Vaginal Prolapse…what is this all about?

Some ladies find themselves in a quite a situation when they experience vaginal prolapse.  You may have heard of bladder prolapse but didn’t really know what it is.  The symptoms of bladder prolapse can range from not even being aware of the prolapse to more bothersome symptoms of difficulty urinating or having bowel movements or feeling the prolapse protrude through the vagina.

Normally, the bladder is held in place by supportive pelvic floor muscles and tissue. When these tissues become weak, the bladder can bulge through this layer into the vagina, like a hernia.  This is called a cystocele.  If the area of herniation is on the posterior side of the vagina, and the rectum bulges through, this is a rectocele.

Treatment options for prolapse lead us down three different pathways.  Either the prolapse is not bothersome and there is no difficulty emptying the bladder and no increase in urinary tract infections, so we can continue to monitor it ...and it may not get any worse.  Now, if there are bothersome symptoms, we have two options.  Either we go with a more conservative option of a pessary or we consider a surgery to correct the prolapse.

A little more about pessaries...a pessary is a silicone vaginal prosthesis that is an effective medical device to relieve a prolapse and can help with urinary incontinence. Similar to a diaphragm, this device can be taken in and out by the woman to clean and care for herself or if she desires it may removed and cleaned at the office at regular intervals.  You are fitted for the pessary in the office as there are a number of different styles of pessaries that work for prolapse and incontinence.  Pessaries have been around thousands of years.  In ancient times, pomegranates were used to do the job and our options have just continued to broaden since the 1800s with the invention of the ring pessary.  As materials have developed, so have pessaries and now we have a silicone pessary available in a variety of shapes and sizes.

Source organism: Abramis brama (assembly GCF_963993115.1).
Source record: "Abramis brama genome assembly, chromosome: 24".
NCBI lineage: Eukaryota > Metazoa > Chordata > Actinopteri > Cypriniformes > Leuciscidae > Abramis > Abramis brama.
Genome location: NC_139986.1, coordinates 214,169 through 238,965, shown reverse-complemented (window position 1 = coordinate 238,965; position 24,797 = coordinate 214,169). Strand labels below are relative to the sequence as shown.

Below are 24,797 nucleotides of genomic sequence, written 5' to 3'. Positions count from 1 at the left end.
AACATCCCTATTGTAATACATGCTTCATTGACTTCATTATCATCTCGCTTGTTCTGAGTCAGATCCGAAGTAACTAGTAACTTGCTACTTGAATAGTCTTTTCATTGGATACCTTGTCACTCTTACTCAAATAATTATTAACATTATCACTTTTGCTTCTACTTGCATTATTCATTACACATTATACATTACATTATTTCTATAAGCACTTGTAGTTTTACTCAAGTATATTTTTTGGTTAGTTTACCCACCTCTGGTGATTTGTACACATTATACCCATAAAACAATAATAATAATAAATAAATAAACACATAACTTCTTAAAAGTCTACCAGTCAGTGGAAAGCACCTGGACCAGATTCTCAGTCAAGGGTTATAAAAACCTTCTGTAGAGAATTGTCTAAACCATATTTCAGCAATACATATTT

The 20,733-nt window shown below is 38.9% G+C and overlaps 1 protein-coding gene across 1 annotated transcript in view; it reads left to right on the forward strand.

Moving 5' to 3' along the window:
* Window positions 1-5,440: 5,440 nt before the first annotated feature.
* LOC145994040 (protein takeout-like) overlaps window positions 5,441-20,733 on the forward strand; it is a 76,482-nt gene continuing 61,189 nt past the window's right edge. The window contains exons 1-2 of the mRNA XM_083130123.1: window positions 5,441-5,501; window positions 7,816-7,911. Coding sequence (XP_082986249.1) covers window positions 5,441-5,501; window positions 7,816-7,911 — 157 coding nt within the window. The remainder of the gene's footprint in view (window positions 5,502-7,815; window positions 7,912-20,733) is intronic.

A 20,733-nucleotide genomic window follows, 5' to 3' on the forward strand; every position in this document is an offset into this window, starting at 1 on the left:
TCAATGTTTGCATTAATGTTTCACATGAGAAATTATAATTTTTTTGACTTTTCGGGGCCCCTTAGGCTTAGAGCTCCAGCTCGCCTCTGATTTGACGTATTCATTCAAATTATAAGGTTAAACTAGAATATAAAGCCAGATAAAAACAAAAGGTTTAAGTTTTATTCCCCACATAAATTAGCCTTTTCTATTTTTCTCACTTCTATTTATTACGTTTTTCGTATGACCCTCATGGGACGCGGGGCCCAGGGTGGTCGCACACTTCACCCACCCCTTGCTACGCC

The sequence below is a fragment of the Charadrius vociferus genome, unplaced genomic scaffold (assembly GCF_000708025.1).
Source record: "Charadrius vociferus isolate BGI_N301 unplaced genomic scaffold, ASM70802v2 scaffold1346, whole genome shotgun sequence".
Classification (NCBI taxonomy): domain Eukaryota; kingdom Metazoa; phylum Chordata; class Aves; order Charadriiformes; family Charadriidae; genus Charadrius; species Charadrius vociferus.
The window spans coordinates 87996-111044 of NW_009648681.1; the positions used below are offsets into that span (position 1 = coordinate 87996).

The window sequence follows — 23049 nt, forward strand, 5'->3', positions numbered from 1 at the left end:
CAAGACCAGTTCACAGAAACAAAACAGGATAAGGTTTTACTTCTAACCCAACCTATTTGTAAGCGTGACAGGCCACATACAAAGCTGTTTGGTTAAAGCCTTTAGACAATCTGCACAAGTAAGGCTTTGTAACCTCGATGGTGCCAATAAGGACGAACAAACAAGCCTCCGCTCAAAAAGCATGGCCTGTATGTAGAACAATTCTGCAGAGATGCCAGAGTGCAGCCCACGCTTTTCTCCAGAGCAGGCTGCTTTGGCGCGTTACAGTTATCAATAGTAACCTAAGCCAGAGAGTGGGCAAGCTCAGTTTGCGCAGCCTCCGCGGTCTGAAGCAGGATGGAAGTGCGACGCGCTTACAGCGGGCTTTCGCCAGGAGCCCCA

However, sometimes there is just not enough pelvic support left to facilitate a pessary working well for the woman.  Then we consider the benefits and risks of surgical correction of the prolapse.  I hope you learned more about vaginal prolapse. If you have any questions or desire to further discuss your urological concerns, please call our office at (330) 685-9920.  Thank you!

This article was written by Anna Myers, a women’s health, urology and family board certified nurse practitioner working in our office here in Wooster, Ohio.